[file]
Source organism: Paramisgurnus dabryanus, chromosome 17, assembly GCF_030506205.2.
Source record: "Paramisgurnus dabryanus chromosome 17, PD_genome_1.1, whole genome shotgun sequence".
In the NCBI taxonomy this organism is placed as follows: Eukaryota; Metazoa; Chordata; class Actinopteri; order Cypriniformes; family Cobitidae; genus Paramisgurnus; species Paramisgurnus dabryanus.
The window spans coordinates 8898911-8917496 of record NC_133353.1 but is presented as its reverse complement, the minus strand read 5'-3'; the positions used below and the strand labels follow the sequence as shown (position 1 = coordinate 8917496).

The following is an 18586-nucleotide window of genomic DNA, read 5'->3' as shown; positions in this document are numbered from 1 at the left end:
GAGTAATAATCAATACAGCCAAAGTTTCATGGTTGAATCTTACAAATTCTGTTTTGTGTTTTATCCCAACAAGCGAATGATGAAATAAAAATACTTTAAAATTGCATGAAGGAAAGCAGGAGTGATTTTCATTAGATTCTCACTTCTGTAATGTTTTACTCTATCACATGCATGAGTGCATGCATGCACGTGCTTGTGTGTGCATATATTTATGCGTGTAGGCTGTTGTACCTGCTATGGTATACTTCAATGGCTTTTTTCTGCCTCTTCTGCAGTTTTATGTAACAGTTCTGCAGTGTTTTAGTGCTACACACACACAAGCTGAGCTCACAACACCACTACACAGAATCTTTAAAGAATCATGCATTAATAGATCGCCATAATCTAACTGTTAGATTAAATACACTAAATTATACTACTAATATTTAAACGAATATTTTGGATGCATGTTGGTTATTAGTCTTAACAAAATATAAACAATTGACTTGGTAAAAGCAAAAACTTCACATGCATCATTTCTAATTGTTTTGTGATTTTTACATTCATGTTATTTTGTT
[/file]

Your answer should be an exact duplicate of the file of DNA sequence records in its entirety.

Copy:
Source organism: Paramisgurnus dabryanus, chromosome 17, assembly GCF_030506205.2.
Source record: "Paramisgurnus dabryanus chromosome 17, PD_genome_1.1, whole genome shotgun sequence".
In the NCBI taxonomy this organism is placed as follows: Eukaryota; Metazoa; Chordata; class Actinopteri; order Cypriniformes; family Cobitidae; genus Paramisgurnus; species Paramisgurnus dabryanus.
The window spans coordinates 8898911-8917496 of record NC_133353.1 but is presented as its reverse complement, the minus strand read 5'-3'; the positions used below and the strand labels follow the sequence as shown (position 1 = coordinate 8917496).

The following is an 18586-nucleotide window of genomic DNA, read 5'->3' as shown; positions in this document are numbered from 1 at the left end:
GAGTAATAATCAATACAGCCAAAGTTTCATGGTTGAATCTTACAAATTCTGTTTTGTGTTTTATCCCAACAAGCGAATGATGAAATAAAAATACTTTAAAATTGCATGAAGGAAAGCAGGAGTGATTTTCATTAGATTCTCACTTCTGTAATGTTTTACTCTATCACATGCATGAGTGCATGCATGCACGTGCTTGTGTGTGCATATATTTATGCGTGTAGGCTGTTGTACCTGCTATGGTATACTTCAATGGCTTTTTTCTGCCTCTTCTGCAGTTTTATGTAACAGTTCTGCAGTGTTTTAGTGCTACACACACACAAGCTGAGCTCACAACACCACTACACAGAATCTTTAAAGAATCATGCATTAATAGATCGCCATAATCTAACTGTTAGATTAAATACACTAAATTATACTACTAATATTTAAACGAATATTTTGGATGCATGTTGGTTATTAGTCTTAACAAAATATAAACAATTGACTTGGTAAAAGCAAAAACTTCACATGCATCATTTCTAATTGTTTTGTGATTTTTACATTCATGTTATTTTGTT